Texas Refinery to Spend About $40 Million to Resolve Air Pollution Violations
Total Petrochemical USA Inc. (Total) will pay a $2.9 million penalty to resolve alleged violations of the Clean Air Act, the U.S. Department of Justice (DOJ) and EPA announced on April 30.
Total also will upgrade pollution controls, estimated to cost $37 million, at its Port Arthur, Texas, refinery. Once fully completed, the measures will reduce annual emissions of nitrogen oxides by more than 180 tons, sulfur dioxide by more than 800 tons and carbon monoxide by more than 120 tons.
The company agreed to upgrade leak detection and repair practices and to implement programs to minimize the flaring of hazardous gases, which can cause serious respiratory problems and exacerbate asthma. Total also will adopt strategies to ensure the proper handling of benzene wastewater, a byproduct of processing operations at the refinery.
"This settlement shows a commitment by Total to significantly reduce the emissions that can have serious health effects," said Matthew J. McKeown, acting assistant attorney general for DOJ's Environment and Natural Resources Division. "We are committed to enforcing the laws that protect the environment and public health, in an effort to continue bringing the refinery industry into compliance."
The measures Total is taking will significantly reduce emissions generated by flaring -- the process by which byproduct-gas from the refining process is burned-off in a flaring device. Under the settlement, penalties will apply to the future flaring of both acid gas and hydrocarbon gases that contain hydrogen sulfide and sulfur dioxide. This settlement, part of EPA's national effort to reduce air emissions from refineries, is the first refinery settlement to include fixed penalties for the flaring of hydrocarbon gases.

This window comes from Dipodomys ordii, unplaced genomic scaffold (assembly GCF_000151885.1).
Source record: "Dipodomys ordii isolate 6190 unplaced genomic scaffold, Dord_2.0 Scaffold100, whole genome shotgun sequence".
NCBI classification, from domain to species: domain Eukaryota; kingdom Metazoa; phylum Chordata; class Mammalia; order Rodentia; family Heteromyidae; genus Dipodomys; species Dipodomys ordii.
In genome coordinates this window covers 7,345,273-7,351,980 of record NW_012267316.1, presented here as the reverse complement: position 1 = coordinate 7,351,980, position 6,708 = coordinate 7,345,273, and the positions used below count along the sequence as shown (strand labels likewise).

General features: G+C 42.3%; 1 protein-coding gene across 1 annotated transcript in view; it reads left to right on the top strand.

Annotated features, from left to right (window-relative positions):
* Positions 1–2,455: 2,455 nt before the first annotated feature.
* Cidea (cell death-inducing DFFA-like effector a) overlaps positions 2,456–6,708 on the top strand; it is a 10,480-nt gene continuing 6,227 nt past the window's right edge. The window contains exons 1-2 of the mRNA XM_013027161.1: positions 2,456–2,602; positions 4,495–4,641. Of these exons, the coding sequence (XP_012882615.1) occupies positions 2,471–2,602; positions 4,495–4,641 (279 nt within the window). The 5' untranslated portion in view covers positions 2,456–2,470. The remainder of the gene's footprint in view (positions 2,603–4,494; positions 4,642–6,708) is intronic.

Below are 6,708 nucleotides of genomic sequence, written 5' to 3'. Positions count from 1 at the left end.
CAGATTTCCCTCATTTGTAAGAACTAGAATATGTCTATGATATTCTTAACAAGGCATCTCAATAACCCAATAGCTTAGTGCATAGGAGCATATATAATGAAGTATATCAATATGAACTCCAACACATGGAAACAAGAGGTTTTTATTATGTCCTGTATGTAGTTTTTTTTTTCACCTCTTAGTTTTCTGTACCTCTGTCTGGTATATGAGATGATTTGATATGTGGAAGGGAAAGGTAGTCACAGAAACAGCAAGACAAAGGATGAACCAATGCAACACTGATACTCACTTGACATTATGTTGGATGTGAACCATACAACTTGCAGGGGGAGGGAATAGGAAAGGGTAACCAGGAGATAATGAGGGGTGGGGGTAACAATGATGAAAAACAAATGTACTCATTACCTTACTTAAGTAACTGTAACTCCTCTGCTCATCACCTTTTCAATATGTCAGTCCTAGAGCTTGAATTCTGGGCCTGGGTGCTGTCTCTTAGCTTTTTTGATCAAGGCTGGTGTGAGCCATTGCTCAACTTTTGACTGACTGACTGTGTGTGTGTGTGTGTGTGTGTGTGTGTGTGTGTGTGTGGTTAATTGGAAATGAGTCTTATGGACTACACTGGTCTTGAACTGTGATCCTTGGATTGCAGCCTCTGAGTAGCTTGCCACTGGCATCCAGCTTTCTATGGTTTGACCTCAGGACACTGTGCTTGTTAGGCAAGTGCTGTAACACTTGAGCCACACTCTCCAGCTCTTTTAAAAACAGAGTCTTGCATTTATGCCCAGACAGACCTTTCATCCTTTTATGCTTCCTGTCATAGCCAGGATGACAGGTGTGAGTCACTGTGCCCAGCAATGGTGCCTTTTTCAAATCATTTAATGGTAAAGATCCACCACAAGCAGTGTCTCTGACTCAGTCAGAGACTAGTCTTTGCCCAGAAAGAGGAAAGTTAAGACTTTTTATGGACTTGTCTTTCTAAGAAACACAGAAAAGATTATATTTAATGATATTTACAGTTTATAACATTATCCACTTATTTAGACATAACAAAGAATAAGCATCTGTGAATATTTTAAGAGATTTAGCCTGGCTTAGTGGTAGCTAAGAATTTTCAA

The settlement also includes a supplemental environmental project that requires the company to test new infrared camera technology to detect equipment leaks. These equipment leaks may contain emissions that contribute to ground-level ozone and smog. Infrared leak-detection cameras are state-of- the-art technology to allow faster detection of equipment leaks.
The agreement, lodged in U.S. District Court for the Eastern District of Texas, is subject to a 30-day public comment period and final court approval. A copy of the consent decree is available on DOJ's Web site at http://www.usdoj.gov/enrd/Consent_Decrees.html.
This article originally appeared in the 05/01/2007 issue of Environmental Protection.